How to tell if I’m good enough for graduate school? [closed]

I’m concerned about my level of preparation for graduate school. I have decent grades (3.64 GPA, 4.0 in math), great recommendations lined up, and some OK research experience (no publications), but I really don’t feel like I’m ready for the next step.

I’m interested in applied math, and was a physics/computer science double major for most of undergrad, switching into math just last semester. I’m taking Analysis 1 now as a first semester senior, and it is the only pure math class I’ve ever taken (though I’ve taken a bunch of applied courses and semi-pure courses, like advanced udergrad ODEs). I’m doing very well in the course, and I’m really enjoying it, but I feel that, because I’m so late in joining mathematics, I’ll be really behind everyone when I get to graduate school, if I do get in somewhere decent. My scores on practice tests for the math GRE are in the mid 600’s, and that makes me feel like a phony as well (although I haven’t really studied that hard yet, maybe they’ll go up? Also, its a good thing many applied programs don’t care about the subject test…). Sure, I have some skills from my background that other students don’t have, such as non-trivial software development and an ability to solve difficult physics problems, but when I look at the profiles of the ‘good’ people on this website, or talk to my friends that have been doing math olympiads since they were 3, I feel like there is just no way I can be good enough for a career in mathematics given my ‘late’ start.

Is it possible to catch up with others at this stage? Will I be doomed to a life of constantly being behind those who are smarter than me? Has anyone ever built a strong career from my kind of situation before?

I just wish I had some more time…

Answer

At my university we use baby Rudin, Dummit and Foote, and Munkres in the first year analysis, algebra, and topology courses (respectively), which is the average schedule for an incoming grad student. You can also test out of these and move to the 2nd year if you happen to be good in one of those fields (or two, if you’re really exceptional). My opinion is that most math majors could handle this schedule given an appropriate amount of studying. Worst case you can opt out at a master’s if you decide you don’t want to do research.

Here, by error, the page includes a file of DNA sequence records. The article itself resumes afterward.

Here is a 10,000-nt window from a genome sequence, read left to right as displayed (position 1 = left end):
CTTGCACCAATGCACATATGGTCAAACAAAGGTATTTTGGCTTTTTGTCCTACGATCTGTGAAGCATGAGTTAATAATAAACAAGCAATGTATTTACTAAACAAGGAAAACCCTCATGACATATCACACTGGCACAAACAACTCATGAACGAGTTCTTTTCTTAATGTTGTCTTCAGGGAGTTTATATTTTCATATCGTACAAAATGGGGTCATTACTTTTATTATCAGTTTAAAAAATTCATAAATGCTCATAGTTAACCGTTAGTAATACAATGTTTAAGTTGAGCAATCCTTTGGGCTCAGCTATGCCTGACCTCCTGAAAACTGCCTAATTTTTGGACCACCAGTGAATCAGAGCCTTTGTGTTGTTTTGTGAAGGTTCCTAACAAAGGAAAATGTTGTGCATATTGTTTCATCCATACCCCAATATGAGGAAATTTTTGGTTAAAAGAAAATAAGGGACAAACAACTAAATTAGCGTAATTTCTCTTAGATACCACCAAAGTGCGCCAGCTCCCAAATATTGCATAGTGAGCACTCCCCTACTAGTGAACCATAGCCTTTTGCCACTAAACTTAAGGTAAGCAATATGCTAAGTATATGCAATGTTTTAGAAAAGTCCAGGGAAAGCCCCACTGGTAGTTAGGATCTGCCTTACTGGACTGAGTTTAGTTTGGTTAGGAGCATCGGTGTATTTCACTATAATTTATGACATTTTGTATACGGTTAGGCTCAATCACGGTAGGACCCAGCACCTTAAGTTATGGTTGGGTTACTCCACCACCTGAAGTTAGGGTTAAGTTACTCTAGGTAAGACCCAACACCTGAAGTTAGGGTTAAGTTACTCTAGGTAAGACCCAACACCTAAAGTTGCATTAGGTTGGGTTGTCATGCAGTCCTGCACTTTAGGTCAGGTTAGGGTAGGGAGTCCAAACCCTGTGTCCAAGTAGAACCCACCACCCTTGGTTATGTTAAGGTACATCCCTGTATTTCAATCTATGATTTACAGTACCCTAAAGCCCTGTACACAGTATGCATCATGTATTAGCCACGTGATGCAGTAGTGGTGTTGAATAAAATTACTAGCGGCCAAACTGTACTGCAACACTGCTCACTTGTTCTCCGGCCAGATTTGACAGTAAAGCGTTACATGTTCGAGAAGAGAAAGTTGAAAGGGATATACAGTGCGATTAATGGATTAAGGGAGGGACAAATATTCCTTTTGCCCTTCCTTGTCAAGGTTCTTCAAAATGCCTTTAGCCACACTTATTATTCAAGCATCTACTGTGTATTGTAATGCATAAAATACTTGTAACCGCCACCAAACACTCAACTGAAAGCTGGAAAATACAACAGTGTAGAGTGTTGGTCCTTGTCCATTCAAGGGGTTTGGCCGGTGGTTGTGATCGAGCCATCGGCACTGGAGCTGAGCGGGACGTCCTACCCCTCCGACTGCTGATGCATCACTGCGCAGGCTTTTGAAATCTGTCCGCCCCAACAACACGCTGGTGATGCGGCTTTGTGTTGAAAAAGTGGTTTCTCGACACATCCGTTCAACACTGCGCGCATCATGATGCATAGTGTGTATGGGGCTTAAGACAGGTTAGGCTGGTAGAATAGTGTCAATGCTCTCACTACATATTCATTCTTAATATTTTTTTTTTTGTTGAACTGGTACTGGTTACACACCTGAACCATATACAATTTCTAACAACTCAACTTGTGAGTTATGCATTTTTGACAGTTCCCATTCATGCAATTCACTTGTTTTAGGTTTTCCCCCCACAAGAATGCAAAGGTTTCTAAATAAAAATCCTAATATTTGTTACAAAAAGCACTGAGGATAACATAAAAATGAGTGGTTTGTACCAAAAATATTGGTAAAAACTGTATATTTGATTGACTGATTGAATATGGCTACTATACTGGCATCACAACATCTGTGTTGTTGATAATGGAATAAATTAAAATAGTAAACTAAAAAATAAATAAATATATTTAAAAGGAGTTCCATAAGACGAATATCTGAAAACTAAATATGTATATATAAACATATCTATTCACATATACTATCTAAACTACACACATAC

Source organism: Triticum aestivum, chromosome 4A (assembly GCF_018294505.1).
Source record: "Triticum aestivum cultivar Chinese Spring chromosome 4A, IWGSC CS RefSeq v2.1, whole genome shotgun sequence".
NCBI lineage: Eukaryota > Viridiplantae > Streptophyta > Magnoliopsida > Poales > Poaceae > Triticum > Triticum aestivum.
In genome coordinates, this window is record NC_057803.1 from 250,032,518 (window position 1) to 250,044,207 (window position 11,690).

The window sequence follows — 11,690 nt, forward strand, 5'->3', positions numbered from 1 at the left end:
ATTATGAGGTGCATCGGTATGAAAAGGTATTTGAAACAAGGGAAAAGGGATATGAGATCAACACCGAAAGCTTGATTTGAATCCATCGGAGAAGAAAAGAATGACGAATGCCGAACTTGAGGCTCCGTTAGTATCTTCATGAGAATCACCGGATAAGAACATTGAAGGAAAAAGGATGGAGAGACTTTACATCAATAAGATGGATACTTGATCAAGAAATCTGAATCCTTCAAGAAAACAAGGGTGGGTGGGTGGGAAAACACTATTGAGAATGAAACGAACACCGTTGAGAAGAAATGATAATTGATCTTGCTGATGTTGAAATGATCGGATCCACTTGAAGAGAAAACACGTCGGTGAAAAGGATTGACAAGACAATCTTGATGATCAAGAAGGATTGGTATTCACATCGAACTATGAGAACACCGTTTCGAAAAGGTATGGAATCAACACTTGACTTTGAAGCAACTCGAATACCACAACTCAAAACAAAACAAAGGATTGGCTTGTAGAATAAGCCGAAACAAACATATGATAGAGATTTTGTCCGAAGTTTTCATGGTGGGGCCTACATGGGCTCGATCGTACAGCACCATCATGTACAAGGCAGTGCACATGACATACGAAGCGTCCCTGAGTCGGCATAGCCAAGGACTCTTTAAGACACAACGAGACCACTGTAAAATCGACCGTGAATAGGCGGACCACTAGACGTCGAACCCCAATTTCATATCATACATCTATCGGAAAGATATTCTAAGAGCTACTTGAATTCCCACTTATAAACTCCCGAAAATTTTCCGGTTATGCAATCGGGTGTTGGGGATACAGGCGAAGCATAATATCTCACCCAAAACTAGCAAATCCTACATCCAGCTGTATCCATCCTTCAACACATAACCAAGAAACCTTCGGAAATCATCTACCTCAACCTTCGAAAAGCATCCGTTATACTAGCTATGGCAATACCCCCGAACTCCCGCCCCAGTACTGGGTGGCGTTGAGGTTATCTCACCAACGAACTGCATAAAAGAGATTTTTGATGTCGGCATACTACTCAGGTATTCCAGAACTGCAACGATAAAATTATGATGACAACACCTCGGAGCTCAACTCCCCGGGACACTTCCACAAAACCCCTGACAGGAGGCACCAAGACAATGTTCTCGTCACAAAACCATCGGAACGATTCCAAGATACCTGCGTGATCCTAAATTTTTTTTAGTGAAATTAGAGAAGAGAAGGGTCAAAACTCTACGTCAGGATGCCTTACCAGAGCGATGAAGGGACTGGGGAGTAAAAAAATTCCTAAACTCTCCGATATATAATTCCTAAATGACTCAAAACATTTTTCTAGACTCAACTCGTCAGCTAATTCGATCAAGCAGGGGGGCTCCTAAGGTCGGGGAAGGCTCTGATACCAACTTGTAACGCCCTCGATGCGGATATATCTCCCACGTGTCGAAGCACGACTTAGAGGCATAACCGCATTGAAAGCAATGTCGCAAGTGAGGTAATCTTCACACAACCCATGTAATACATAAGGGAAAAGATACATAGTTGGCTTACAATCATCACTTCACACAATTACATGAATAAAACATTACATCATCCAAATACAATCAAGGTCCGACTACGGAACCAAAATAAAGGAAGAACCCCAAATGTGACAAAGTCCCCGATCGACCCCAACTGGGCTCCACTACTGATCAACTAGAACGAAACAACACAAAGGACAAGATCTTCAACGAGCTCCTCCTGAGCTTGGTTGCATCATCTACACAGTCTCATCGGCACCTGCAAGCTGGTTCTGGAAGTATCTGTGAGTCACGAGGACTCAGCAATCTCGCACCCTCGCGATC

As far as being stupider than other people goes: of course you are. Unless you’re the smartest person on earth, there are smarter people, and if you spend your time sitting around thinking about who’s smarter than who, they’re all you’re going to pay attention to. If you’re getting a math degree, you’re probably pretty smart, and that’s good enough.

I embraced my own stupidity long ago, and in doing so, I gained the ability to ask questions without losing face. Instead of worrying about other students knowing I’m not a genius, I can talk my problems out with them, gain their insight, and learn from my own mistakes. For whatever reason, people in the mathematical field have this tendency to try to convince you that you’re too dumb to do anything. Don’t listen to them. If I miss a proof, I’ll get mad, reread the chapter, work book problems, harass the professor, and stop sleeping until I understand everything. Be stubborn, not smart. You’ve got to have grit.

Attribution
Source : Link , Question Author : Sven , Answer Author : Alexander Gruber

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